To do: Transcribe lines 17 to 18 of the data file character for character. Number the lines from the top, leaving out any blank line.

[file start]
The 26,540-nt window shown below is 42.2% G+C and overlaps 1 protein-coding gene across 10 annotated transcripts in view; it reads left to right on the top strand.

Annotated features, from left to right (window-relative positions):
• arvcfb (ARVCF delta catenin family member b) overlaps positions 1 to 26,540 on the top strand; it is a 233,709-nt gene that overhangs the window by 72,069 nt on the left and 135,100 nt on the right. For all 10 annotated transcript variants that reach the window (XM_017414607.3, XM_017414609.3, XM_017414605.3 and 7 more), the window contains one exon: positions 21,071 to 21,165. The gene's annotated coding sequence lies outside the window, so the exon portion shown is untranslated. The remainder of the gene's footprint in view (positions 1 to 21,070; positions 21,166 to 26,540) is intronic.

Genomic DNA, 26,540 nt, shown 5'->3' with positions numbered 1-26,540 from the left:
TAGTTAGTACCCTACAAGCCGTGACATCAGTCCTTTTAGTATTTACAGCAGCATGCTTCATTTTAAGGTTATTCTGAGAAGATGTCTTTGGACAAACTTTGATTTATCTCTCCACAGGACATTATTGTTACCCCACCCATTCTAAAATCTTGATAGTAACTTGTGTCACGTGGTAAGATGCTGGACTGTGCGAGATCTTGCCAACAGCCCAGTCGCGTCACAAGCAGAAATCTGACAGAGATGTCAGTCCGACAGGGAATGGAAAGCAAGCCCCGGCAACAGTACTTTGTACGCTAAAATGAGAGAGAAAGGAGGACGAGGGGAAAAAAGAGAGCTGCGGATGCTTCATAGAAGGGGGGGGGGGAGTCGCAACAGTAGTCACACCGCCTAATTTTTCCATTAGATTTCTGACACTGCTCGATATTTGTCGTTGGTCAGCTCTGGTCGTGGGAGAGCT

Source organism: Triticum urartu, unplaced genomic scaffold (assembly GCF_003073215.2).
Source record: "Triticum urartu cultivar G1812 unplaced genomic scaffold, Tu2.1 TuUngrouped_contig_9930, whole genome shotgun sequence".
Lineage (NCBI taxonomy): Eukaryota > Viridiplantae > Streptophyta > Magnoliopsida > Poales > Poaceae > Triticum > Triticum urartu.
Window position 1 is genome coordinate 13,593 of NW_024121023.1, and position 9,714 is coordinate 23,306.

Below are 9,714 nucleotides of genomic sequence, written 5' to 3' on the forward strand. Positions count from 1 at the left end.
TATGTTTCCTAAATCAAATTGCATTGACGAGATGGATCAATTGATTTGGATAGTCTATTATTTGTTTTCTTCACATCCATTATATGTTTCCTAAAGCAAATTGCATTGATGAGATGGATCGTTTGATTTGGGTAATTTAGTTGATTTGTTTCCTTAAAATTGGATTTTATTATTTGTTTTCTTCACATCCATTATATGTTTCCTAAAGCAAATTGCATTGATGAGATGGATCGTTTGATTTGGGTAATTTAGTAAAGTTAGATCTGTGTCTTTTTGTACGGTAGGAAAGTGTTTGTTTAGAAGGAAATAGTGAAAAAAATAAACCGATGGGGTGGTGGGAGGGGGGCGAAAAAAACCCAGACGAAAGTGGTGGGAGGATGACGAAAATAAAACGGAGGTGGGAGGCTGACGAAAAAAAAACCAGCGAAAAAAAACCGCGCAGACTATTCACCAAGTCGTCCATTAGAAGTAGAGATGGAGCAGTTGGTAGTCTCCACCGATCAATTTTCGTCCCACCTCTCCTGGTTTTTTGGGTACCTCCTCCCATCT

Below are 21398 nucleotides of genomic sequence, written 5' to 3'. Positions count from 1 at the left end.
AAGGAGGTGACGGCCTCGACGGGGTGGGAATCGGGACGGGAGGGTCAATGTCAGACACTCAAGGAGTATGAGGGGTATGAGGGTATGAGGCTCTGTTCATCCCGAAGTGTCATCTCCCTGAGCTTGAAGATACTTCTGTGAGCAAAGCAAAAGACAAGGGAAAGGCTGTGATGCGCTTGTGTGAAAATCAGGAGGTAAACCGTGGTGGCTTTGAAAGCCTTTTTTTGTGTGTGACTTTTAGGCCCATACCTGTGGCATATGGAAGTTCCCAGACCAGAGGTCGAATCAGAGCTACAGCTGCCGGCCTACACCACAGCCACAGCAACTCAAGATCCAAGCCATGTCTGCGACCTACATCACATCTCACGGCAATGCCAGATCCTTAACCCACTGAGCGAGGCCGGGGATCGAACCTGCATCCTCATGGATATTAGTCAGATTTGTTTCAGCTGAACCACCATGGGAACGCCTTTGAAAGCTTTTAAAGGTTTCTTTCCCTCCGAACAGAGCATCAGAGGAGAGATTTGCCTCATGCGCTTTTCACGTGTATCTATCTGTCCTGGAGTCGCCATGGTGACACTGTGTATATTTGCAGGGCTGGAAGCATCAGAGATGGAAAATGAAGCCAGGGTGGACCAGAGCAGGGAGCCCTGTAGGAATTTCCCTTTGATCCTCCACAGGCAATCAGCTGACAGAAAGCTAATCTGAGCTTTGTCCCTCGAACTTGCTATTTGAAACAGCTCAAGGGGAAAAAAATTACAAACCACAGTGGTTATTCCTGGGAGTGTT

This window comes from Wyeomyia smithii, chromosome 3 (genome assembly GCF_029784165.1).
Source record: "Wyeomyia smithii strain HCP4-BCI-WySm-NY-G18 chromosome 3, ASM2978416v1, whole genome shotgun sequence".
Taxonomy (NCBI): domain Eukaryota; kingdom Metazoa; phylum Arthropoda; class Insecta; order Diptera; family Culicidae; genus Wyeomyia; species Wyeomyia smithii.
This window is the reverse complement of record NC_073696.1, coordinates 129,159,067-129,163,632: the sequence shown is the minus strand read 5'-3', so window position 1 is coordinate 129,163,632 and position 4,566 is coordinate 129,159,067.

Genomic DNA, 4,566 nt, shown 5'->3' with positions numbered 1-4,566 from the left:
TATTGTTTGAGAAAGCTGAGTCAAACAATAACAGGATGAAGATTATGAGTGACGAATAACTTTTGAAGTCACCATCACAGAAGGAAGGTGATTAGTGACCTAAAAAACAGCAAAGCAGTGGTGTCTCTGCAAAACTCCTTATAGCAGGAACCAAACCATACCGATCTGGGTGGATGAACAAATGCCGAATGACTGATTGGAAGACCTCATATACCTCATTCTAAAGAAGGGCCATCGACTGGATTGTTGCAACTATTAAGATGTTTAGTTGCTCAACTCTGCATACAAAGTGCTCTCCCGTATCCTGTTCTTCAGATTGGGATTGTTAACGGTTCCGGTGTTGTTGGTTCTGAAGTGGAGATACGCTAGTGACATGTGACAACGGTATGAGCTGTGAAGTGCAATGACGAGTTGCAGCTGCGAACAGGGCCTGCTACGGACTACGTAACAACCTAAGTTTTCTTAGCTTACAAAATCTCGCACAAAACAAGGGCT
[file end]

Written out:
This window is the reverse complement of record NC_073696.1, coordinates 129,159,067-129,163,632: the sequence shown is the minus strand read 5'-3', so window position 1 is coordinate 129,163,632 and position 4,566 is coordinate 129,159,067.

Genomic DNA, 4,566 nt, shown 5'->3' with positions numbered 1-4,566 from the left: